An easy way to get a customer over the price hurdle is by having two pricing options — one higher priced and the other one set at your regular price.

Retailers are very good at using this technique, and whether you’re in a B2B or B2C environment, the process works the same.

To help me explain it let me show you how retailers do it.

A retailer may take a single item — one that is high-priced — and place it in the middle of a merchandising table with a sign prominently showing the high-price.   Around the perimeter of the merchandising table will be similar items at a lower price, again with a sign showing their price.

The contrast becomes apparent very quickly.

The shopper sees the high-priced item, and then when they see the lower-priced item, they naturally think the lower-priced item is quite a bargain and the price is very affordable.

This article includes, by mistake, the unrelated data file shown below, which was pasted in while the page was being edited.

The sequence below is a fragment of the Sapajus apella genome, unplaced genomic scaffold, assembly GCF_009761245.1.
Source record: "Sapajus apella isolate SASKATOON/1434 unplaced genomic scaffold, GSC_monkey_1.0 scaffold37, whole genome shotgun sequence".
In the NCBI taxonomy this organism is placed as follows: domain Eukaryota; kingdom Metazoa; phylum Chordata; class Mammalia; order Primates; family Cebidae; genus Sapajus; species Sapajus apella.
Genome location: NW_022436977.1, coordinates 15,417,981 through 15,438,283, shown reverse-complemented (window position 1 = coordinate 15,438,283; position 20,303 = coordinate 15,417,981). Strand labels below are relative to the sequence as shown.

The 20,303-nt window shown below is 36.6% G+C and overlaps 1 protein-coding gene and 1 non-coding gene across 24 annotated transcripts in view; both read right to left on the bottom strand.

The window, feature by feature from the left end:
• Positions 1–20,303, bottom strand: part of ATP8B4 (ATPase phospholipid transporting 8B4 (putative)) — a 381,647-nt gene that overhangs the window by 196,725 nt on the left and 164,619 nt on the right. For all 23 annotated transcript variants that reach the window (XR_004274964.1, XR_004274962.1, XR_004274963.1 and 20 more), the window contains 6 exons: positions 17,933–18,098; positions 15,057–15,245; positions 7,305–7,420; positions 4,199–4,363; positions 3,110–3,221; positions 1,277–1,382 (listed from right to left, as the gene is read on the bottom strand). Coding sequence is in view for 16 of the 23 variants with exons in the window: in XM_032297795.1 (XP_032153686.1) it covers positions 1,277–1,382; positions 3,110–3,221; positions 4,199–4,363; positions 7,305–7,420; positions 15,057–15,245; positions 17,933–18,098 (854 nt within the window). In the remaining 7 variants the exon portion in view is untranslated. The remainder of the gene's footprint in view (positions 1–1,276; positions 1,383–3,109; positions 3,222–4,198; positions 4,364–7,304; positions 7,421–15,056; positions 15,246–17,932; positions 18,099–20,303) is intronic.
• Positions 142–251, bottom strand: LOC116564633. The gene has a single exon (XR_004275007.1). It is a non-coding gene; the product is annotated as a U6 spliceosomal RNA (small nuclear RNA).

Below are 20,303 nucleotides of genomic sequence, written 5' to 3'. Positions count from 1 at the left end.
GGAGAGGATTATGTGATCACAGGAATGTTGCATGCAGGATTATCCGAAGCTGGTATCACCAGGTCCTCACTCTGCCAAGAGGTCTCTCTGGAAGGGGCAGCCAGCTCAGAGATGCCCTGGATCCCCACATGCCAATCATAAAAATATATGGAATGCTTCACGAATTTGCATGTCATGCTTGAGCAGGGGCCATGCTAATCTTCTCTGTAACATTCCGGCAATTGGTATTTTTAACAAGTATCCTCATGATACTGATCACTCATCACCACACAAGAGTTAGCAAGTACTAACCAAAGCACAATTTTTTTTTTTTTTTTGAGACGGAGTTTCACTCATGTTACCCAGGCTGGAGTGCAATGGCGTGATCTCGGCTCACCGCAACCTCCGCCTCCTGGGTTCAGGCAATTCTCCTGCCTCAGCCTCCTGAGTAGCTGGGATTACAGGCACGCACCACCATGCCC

The beauty of this technique is the customer makes the price comparison themselves. There is nothing you have to do other than show them the two options.

How you show the higher-priced option is up to you.  One approach is to merely have a brochure or flyer of the higher-priced option in a location where the customer can see it when you’re meeting with them.

Another approach is use the higher-priced item for your demonstration, with the idea being you get the customer engaged with you and sharing with you the benefits they desire.

With this approach, you can either stay with the higher-priced item and look to close the sale with that item — or if there is price resistance, move down to a lower-price item.

However you chose to use the strategy, the key is to make sure you are using price points that are significantly different.  If they’re too close, the customer may attempt to get you to give them the higher-priced item at the lower price.

Copyright 2012, Mark Hunter “The Sales Hunter.” Sales Motivation Blog.

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